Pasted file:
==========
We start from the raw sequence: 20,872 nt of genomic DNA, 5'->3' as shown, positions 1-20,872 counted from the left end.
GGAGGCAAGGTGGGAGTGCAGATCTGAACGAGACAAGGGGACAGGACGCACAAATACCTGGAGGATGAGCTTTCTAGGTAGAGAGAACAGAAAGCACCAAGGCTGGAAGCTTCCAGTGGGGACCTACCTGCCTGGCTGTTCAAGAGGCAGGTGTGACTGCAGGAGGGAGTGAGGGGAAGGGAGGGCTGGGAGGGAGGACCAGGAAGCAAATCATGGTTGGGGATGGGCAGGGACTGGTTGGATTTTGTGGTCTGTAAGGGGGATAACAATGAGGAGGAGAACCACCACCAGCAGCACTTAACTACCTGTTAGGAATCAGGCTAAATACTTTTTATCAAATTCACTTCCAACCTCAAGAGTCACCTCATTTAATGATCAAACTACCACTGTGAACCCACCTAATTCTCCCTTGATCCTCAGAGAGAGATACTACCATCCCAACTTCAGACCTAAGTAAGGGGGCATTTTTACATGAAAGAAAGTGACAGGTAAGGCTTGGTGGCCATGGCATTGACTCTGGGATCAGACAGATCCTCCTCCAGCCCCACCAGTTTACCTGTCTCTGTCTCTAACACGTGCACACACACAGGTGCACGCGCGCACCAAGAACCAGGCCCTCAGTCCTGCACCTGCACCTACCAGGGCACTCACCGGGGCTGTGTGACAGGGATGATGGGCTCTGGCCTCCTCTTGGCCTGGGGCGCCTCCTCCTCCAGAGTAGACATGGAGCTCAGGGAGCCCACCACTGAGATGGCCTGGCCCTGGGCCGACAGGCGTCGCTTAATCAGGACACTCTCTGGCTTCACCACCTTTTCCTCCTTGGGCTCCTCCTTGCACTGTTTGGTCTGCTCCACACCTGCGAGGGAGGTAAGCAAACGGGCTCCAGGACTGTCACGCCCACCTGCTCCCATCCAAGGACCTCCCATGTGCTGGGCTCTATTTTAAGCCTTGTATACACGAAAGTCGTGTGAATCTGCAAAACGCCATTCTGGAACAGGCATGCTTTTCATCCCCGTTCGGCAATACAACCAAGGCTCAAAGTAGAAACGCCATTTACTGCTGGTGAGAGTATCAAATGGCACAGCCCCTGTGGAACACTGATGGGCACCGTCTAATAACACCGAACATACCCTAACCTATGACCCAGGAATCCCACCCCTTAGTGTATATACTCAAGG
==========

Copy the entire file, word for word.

We start from the raw sequence: 20,872 nt of genomic DNA, 5'->3' as shown, positions 1-20,872 counted from the left end.
GGAGGCAAGGTGGGAGTGCAGATCTGAACGAGACAAGGGGACAGGACGCACAAATACCTGGAGGATGAGCTTTCTAGGTAGAGAGAACAGAAAGCACCAAGGCTGGAAGCTTCCAGTGGGGACCTACCTGCCTGGCTGTTCAAGAGGCAGGTGTGACTGCAGGAGGGAGTGAGGGGAAGGGAGGGCTGGGAGGGAGGACCAGGAAGCAAATCATGGTTGGGGATGGGCAGGGACTGGTTGGATTTTGTGGTCTGTAAGGGGGATAACAATGAGGAGGAGAACCACCACCAGCAGCACTTAACTACCTGTTAGGAATCAGGCTAAATACTTTTTATCAAATTCACTTCCAACCTCAAGAGTCACCTCATTTAATGATCAAACTACCACTGTGAACCCACCTAATTCTCCCTTGATCCTCAGAGAGAGATACTACCATCCCAACTTCAGACCTAAGTAAGGGGGCATTTTTACATGAAAGAAAGTGACAGGTAAGGCTTGGTGGCCATGGCATTGACTCTGGGATCAGACAGATCCTCCTCCAGCCCCACCAGTTTACCTGTCTCTGTCTCTAACACGTGCACACACACAGGTGCACGCGCGCACCAAGAACCAGGCCCTCAGTCCTGCACCTGCACCTACCAGGGCACTCACCGGGGCTGTGTGACAGGGATGATGGGCTCTGGCCTCCTCTTGGCCTGGGGCGCCTCCTCCTCCAGAGTAGACATGGAGCTCAGGGAGCCCACCACTGAGATGGCCTGGCCCTGGGCCGACAGGCGTCGCTTAATCAGGACACTCTCTGGCTTCACCACCTTTTCCTCCTTGGGCTCCTCCTTGCACTGTTTGGTCTGCTCCACACCTGCGAGGGAGGTAAGCAAACGGGCTCCAGGACTGTCACGCCCACCTGCTCCCATCCAAGGACCTCCCATGTGCTGGGCTCTATTTTAAGCCTTGTATACACGAAAGTCGTGTGAATCTGCAAAACGCCATTCTGGAACAGGCATGCTTTTCATCCCCGTTCGGCAATACAACCAAGGCTCAAAGTAGAAACGCCATTTACTGCTGGTGAGAGTATCAAATGGCACAGCCCCTGTGGAACACTGATGGGCACCGTCTAATAACACCGAACATACCCTAACCTATGACCCAGGAATCCCACCCCTTAGTGTATATACTCAAGG